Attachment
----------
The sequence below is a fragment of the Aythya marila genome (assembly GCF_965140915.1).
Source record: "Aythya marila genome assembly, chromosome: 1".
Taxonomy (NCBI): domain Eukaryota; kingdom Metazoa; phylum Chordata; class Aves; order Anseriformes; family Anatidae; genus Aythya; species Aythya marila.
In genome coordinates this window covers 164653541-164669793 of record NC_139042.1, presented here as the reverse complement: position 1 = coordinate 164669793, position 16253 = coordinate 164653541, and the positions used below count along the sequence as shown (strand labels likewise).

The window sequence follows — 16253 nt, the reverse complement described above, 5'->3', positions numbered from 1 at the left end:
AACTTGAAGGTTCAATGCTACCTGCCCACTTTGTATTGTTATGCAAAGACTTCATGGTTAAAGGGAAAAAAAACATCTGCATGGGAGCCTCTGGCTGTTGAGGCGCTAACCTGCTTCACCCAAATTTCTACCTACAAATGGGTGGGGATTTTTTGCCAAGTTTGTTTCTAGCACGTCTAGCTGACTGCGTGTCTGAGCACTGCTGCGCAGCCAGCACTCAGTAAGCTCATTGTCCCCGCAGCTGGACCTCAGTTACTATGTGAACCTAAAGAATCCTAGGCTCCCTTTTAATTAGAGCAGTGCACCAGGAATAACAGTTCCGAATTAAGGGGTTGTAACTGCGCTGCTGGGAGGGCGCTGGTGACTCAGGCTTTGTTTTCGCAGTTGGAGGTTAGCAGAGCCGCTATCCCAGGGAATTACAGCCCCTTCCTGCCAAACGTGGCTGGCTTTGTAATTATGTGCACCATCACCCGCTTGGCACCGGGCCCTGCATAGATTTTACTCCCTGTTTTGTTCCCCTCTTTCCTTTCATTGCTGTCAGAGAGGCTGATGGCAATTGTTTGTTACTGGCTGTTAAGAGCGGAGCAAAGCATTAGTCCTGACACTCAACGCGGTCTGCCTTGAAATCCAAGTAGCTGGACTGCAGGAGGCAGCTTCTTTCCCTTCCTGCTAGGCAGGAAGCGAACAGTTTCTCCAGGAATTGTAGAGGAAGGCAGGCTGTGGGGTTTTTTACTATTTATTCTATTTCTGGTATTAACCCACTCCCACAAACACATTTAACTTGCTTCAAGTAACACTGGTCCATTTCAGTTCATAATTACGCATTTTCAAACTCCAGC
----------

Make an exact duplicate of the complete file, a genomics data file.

The sequence below is a fragment of the Aythya marila genome (assembly GCF_965140915.1).
Source record: "Aythya marila genome assembly, chromosome: 1".
Taxonomy (NCBI): domain Eukaryota; kingdom Metazoa; phylum Chordata; class Aves; order Anseriformes; family Anatidae; genus Aythya; species Aythya marila.
In genome coordinates this window covers 164653541-164669793 of record NC_139042.1, presented here as the reverse complement: position 1 = coordinate 164669793, position 16253 = coordinate 164653541, and the positions used below count along the sequence as shown (strand labels likewise).

The window sequence follows — 16253 nt, the reverse complement described above, 5'->3', positions numbered from 1 at the left end:
AACTTGAAGGTTCAATGCTACCTGCCCACTTTGTATTGTTATGCAAAGACTTCATGGTTAAAGGGAAAAAAAACATCTGCATGGGAGCCTCTGGCTGTTGAGGCGCTAACCTGCTTCACCCAAATTTCTACCTACAAATGGGTGGGGATTTTTTGCCAAGTTTGTTTCTAGCACGTCTAGCTGACTGCGTGTCTGAGCACTGCTGCGCAGCCAGCACTCAGTAAGCTCATTGTCCCCGCAGCTGGACCTCAGTTACTATGTGAACCTAAAGAATCCTAGGCTCCCTTTTAATTAGAGCAGTGCACCAGGAATAACAGTTCCGAATTAAGGGGTTGTAACTGCGCTGCTGGGAGGGCGCTGGTGACTCAGGCTTTGTTTTCGCAGTTGGAGGTTAGCAGAGCCGCTATCCCAGGGAATTACAGCCCCTTCCTGCCAAACGTGGCTGGCTTTGTAATTATGTGCACCATCACCCGCTTGGCACCGGGCCCTGCATAGATTTTACTCCCTGTTTTGTTCCCCTCTTTCCTTTCATTGCTGTCAGAGAGGCTGATGGCAATTGTTTGTTACTGGCTGTTAAGAGCGGAGCAAAGCATTAGTCCTGACACTCAACGCGGTCTGCCTTGAAATCCAAGTAGCTGGACTGCAGGAGGCAGCTTCTTTCCCTTCCTGCTAGGCAGGAAGCGAACAGTTTCTCCAGGAATTGTAGAGGAAGGCAGGCTGTGGGGTTTTTTACTATTTATTCTATTTCTGGTATTAACCCACTCCCACAAACACATTTAACTTGCTTCAAGTAACACTGGTCCATTTCAGTTCATAATTACGCATTTTCAAACTCCAGC